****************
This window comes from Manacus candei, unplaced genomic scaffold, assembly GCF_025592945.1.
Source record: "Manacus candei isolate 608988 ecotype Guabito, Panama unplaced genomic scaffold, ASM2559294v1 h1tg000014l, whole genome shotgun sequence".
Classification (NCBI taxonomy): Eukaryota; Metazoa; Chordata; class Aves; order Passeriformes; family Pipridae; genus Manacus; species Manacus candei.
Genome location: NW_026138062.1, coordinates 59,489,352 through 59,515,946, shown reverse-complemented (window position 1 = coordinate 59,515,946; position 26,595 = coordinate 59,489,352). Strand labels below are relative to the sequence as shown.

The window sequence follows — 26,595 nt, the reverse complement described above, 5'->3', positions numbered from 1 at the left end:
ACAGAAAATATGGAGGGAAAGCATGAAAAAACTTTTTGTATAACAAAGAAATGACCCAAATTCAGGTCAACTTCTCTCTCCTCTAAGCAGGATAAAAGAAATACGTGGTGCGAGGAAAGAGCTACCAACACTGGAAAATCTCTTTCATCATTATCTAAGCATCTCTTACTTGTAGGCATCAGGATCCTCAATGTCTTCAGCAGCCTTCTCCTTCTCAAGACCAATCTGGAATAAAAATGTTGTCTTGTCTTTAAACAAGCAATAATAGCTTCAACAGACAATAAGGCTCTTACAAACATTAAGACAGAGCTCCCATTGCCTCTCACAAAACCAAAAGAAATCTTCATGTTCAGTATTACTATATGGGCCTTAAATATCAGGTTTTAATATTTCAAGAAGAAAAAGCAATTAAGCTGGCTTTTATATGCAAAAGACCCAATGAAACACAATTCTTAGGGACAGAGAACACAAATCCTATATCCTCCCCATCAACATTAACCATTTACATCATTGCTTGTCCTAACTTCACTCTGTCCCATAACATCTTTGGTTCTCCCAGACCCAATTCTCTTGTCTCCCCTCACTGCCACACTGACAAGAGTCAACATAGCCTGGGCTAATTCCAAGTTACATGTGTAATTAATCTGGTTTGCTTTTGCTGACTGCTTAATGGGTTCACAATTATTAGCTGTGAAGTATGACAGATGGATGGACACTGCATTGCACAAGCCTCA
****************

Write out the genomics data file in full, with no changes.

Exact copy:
This window comes from Manacus candei, unplaced genomic scaffold, assembly GCF_025592945.1.
Source record: "Manacus candei isolate 608988 ecotype Guabito, Panama unplaced genomic scaffold, ASM2559294v1 h1tg000014l, whole genome shotgun sequence".
Classification (NCBI taxonomy): Eukaryota; Metazoa; Chordata; class Aves; order Passeriformes; family Pipridae; genus Manacus; species Manacus candei.
Genome location: NW_026138062.1, coordinates 59,489,352 through 59,515,946, shown reverse-complemented (window position 1 = coordinate 59,515,946; position 26,595 = coordinate 59,489,352). Strand labels below are relative to the sequence as shown.

The window sequence follows — 26,595 nt, the reverse complement described above, 5'->3', positions numbered from 1 at the left end:
ACAGAAAATATGGAGGGAAAGCATGAAAAAACTTTTTGTATAACAAAGAAATGACCCAAATTCAGGTCAACTTCTCTCTCCTCTAAGCAGGATAAAAGAAATACGTGGTGCGAGGAAAGAGCTACCAACACTGGAAAATCTCTTTCATCATTATCTAAGCATCTCTTACTTGTAGGCATCAGGATCCTCAATGTCTTCAGCAGCCTTCTCCTTCTCAAGACCAATCTGGAATAAAAATGTTGTCTTGTCTTTAAACAAGCAATAATAGCTTCAACAGACAATAAGGCTCTTACAAACATTAAGACAGAGCTCCCATTGCCTCTCACAAAACCAAAAGAAATCTTCATGTTCAGTATTACTATATGGGCCTTAAATATCAGGTTTTAATATTTCAAGAAGAAAAAGCAATTAAGCTGGCTTTTATATGCAAAAGACCCAATGAAACACAATTCTTAGGGACAGAGAACACAAATCCTATATCCTCCCCATCAACATTAACCATTTACATCATTGCTTGTCCTAACTTCACTCTGTCCCATAACATCTTTGGTTCTCCCAGACCCAATTCTCTTGTCTCCCCTCACTGCCACACTGACAAGAGTCAACATAGCCTGGGCTAATTCCAAGTTACATGTGTAATTAATCTGGTTTGCTTTTGCTGACTGCTTAATGGGTTCACAATTATTAGCTGTGAAGTATGACAGATGGATGGACACTGCATTGCACAAGCCTCA